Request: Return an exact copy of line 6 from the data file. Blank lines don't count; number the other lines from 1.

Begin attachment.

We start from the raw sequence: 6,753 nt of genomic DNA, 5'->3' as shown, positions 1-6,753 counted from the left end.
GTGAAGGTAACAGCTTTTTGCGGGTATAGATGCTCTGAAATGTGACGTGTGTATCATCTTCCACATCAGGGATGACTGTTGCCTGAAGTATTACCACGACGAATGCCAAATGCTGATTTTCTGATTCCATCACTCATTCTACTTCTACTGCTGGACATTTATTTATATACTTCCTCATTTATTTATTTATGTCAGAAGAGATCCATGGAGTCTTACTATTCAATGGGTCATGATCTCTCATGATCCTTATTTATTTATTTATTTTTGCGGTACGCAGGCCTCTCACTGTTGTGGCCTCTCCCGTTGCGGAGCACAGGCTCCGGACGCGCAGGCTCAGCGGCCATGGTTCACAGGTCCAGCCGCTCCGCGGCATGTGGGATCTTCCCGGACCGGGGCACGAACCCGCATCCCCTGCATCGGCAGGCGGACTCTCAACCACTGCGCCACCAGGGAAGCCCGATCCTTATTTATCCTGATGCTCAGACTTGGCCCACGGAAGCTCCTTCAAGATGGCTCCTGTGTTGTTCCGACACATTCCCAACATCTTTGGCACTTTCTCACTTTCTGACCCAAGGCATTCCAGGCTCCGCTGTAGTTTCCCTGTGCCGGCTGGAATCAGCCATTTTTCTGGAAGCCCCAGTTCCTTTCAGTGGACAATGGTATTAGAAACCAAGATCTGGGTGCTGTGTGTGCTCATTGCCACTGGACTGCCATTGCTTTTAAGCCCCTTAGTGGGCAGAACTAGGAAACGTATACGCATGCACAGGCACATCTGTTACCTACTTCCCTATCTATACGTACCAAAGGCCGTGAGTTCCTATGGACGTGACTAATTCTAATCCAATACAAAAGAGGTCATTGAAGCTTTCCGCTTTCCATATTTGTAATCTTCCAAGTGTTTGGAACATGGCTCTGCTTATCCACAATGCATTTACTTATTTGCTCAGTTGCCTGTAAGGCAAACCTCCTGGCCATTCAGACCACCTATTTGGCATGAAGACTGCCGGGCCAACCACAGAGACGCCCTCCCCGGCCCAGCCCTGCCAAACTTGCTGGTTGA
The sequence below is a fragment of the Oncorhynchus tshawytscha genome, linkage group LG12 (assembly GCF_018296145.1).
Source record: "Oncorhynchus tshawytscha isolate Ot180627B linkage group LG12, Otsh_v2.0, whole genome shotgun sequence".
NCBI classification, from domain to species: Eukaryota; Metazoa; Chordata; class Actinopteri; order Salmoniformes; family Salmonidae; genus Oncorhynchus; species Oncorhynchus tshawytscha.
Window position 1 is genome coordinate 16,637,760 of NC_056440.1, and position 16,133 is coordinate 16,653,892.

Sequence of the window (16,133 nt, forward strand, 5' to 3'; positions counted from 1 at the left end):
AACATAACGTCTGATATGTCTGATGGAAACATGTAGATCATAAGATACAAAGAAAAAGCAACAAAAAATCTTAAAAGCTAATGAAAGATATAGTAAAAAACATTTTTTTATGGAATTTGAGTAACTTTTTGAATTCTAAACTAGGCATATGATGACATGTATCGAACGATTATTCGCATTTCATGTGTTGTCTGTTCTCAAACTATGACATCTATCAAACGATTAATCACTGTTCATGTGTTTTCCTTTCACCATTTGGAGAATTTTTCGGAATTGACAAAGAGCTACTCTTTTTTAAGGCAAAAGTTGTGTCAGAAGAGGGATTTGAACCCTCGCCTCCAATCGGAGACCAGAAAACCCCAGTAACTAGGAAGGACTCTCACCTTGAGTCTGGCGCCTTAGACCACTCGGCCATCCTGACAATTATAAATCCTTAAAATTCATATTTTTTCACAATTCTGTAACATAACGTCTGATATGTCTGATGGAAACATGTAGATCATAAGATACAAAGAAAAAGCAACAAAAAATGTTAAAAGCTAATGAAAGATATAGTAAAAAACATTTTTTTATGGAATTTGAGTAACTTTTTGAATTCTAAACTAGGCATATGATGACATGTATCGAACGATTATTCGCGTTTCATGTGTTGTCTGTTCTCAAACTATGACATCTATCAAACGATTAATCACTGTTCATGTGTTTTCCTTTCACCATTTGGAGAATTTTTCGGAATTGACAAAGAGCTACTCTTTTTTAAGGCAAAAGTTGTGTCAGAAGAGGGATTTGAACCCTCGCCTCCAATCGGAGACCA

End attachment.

Window position 1 is genome coordinate 16,637,760 of NC_056440.1, and position 16,133 is coordinate 16,653,892.